Review of "Bleed For This (DVD)"

published 30/06/2017 | afy9mab
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Pro A solid cast.
Cons Derivative direction, hackneyed writing, stereotyped characterisation.
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"I Wouldn't Bleed For This"


Vinny “The Pazmanian Devil” Pazienza is a small-town boxer from Rhode Island, who makes a name for himself after winning two world title fights. But after a car accident leaves him with a broken neck, it looks as though his career is over. Doctors tell him that another fight could kill him. However, the stubborn pugilist is determined to get back in the ring. He enlists the help of disgraced trainer Kevin Rooney and just a year after his accident and against doctors’ orders he begins to train for what could be his very last fight.

Ben Younger (director of middling age-gap comedy “Prime”) returns with a boxing movie that seems very familiar. It feels as though he has absorbed ideas from almost every other boxing film ever made and has combined them to make an inspirational real-life tale feel flat and rote. Producer Martin Scorsese’s shadow looms large over the production, with the director aping his style but lacking the grace of Scorsese’s camerawork or the subtlety of his storytelling. Younger uses every boxing movie gambit. This includes the hand-held pans and the now ubiquitous lens flare, that is meant to give the film a sense of immediacy, but feels like a cliché due to overuse. He employs serious sans serif intertitles, pre-fight news reports, voiceover fight commentary and the obligatory woozy camerawork, slow-motion knock-outs and squealing feedback as the hero is floored by his opponent and rushed into hospital. There are also a lot of training montages. The film is at its most striking during the graphic car crash scene, which is shot from above and accompanied by the prolonged sounding of the car horn. But even that is a little on the clichéd side. The director doesn’t shy away from showing the physical cost of a boxing career, with graphic images of participants beaten to a bloody pulp. He’s also fairly good at recreating the sweaty atmosphere of the gyms that Vinny trains in. However, the abundant period detail shouts rather than whispers its presence, which adds to the feeling that this is a production more concerned with appearances than depth.

The storytelling lacks nuance. The director never delves into the emotional pain of a life-altering injury. Instead Pazienza’s comeback is presented as a very predictable, albeit colourful story of a fighter beating the odds. There is a lack of believable character development. Pretty much everyone feels like a sports movie cliché and many of them border on caricature. The main character doesn’t seem at all changed by his experiences - he’s the same smart-mouthed womaniser at the end of the film as he is at the beginning. As a result, the film lacks insight and emotional depth, leaving it a superficial take on the events, in spite of committed performances from a talented cast. The tone is generally earnest, but moments of comedy feel misplaced. In addition, pacing is an issue. The mid-section is flabby and slow-moving, as the hero tries to come to terms with his injury and starts training in secret. Once he is out of the ring the character and the film lose momentum, which is never fully regained as the film builds to its inevitable climax. I must admit that I started to lose interest as soon as Vinny began to show a renewed interest in training, as I ticked off all of the predictable plot mechanics. So for me, the hundred-and-seventeen-minute running-time seemed about half-an-hour too long.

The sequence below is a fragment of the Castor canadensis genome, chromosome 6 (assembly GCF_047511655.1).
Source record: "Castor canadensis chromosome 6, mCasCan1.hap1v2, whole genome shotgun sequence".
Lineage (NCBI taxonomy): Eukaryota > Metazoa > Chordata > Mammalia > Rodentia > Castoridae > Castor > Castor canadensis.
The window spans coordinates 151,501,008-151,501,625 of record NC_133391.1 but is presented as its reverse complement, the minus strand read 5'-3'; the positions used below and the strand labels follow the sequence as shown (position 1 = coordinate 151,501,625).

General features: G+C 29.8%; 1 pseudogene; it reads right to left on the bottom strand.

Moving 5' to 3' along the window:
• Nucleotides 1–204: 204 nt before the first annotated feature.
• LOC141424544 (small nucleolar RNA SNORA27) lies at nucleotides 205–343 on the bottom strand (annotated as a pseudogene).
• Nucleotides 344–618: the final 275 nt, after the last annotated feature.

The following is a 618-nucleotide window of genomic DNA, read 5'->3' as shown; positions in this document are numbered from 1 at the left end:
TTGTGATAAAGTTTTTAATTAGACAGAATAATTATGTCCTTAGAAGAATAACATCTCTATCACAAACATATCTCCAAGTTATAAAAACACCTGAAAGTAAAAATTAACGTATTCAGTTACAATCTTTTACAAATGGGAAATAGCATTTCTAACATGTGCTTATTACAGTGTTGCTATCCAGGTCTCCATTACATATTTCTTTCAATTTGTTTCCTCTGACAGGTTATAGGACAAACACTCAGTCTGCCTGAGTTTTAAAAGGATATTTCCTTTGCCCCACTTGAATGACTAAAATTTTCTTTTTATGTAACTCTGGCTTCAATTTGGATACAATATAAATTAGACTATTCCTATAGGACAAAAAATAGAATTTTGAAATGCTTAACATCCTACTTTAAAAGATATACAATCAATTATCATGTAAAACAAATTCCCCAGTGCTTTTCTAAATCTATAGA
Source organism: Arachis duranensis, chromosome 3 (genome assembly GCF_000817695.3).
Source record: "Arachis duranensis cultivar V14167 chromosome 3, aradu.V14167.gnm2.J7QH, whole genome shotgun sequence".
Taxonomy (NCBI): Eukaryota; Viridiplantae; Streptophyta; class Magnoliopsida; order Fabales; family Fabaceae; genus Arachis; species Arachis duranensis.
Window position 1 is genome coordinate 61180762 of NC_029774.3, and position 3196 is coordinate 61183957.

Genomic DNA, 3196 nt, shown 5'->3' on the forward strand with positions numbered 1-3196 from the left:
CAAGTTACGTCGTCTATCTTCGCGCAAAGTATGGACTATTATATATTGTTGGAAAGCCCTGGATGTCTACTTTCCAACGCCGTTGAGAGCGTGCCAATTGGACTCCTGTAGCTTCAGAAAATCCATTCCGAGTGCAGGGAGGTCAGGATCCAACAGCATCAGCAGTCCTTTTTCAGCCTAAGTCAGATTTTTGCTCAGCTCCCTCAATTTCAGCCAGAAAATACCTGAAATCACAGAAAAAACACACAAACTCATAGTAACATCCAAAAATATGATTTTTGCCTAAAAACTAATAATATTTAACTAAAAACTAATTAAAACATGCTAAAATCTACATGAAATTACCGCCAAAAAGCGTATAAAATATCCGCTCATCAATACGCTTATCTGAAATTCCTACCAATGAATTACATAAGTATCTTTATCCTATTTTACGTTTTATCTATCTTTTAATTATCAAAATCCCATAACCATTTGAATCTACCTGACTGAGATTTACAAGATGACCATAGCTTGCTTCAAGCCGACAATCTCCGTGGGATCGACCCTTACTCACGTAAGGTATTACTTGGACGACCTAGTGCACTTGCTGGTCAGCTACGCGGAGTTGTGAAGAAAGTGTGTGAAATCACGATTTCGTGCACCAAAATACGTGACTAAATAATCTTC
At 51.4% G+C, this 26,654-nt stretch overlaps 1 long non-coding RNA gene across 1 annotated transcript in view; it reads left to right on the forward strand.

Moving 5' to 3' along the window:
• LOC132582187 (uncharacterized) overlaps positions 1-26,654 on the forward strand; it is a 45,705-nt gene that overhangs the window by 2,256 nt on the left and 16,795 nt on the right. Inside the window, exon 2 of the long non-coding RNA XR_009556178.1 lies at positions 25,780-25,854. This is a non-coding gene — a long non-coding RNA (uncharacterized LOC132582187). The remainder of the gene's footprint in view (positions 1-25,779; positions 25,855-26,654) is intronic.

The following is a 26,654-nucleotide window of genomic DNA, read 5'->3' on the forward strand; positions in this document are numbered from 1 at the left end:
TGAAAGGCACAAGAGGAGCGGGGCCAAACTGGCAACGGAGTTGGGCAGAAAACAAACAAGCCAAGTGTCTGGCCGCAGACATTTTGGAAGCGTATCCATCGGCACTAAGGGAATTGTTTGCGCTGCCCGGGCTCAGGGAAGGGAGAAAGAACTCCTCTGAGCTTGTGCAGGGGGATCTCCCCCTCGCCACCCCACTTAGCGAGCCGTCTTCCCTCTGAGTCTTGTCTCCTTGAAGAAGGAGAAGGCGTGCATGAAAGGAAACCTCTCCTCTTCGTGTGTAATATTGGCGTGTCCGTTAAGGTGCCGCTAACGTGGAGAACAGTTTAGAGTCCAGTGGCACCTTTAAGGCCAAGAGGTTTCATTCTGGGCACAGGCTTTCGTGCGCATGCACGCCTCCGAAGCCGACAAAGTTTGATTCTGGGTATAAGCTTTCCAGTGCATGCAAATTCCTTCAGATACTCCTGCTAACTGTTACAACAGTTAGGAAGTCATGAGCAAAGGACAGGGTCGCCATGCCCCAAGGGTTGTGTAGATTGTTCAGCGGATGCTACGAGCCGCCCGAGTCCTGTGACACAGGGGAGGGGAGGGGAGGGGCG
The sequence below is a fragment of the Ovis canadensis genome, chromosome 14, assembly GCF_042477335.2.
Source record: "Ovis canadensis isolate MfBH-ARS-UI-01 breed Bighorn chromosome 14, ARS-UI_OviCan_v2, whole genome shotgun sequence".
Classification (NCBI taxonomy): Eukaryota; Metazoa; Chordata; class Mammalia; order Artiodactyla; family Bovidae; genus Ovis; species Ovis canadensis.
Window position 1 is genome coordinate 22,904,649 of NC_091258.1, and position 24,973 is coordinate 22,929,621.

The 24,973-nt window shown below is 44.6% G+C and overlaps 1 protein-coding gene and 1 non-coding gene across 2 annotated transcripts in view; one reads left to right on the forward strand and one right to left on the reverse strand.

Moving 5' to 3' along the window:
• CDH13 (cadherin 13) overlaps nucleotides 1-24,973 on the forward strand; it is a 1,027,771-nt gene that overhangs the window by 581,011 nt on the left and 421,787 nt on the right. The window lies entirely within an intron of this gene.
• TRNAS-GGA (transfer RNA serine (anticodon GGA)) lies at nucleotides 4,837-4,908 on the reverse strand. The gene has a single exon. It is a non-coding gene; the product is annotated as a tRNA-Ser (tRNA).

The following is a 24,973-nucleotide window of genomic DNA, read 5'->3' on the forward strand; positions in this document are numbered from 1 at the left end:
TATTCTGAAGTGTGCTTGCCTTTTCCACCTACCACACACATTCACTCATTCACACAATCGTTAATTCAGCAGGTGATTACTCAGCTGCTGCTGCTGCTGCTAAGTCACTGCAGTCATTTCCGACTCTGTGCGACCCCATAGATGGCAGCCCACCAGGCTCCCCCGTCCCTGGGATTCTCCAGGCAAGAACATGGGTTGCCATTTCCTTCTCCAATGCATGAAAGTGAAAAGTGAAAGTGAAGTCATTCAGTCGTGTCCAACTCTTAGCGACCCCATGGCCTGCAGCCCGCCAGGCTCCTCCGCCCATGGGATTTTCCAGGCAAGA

Younger’s screenplay feels very much like a sports movie by-the-numbers, with all of the highs and lows you would expect. In the early stages, it focusses on a stubborn fighter, whose ambitions are greater than his abilities. His management is determined to ditch him and no-one has any faith in him. But then he teams up with a washed-up trainer, whose own glory days are a distant memory, made even hazier by his drinking problem. But together the pair manage to salvage Vinny’s career, by putting him up two weight classes and pairing the trainer’s tactics with his charge’s all-or-nothing approach. From here the underdog gets back into the ring, punching above his weight and winning the championship, in spite of the naysayers. But in time-honoured tradition, when it looks like things are finally going the main protagonist’s way, tragedy strikes (regardless of whether it’s a true story or not). Here it’s a near-fatal car accident that leaves Vinny wearing a ‘Halo’ head brace that is screwed directly into his skull. But in spite of his injuries, the hero is determined to fight again, taking to training in secret to achieve his goals. What follows is a predictable comeback against all the odds, which can’t help but feel like clichéd third act plot mechanics pasted onto a person’s real-life experiences. But at least the film doesn’t sentimentalise the business of boxing. When Vinny has lost three matches in a row, his promoter suggests retirement, but when the media takes an interest in his story, the same man says “I can sell this”, as if marketability is all that counts.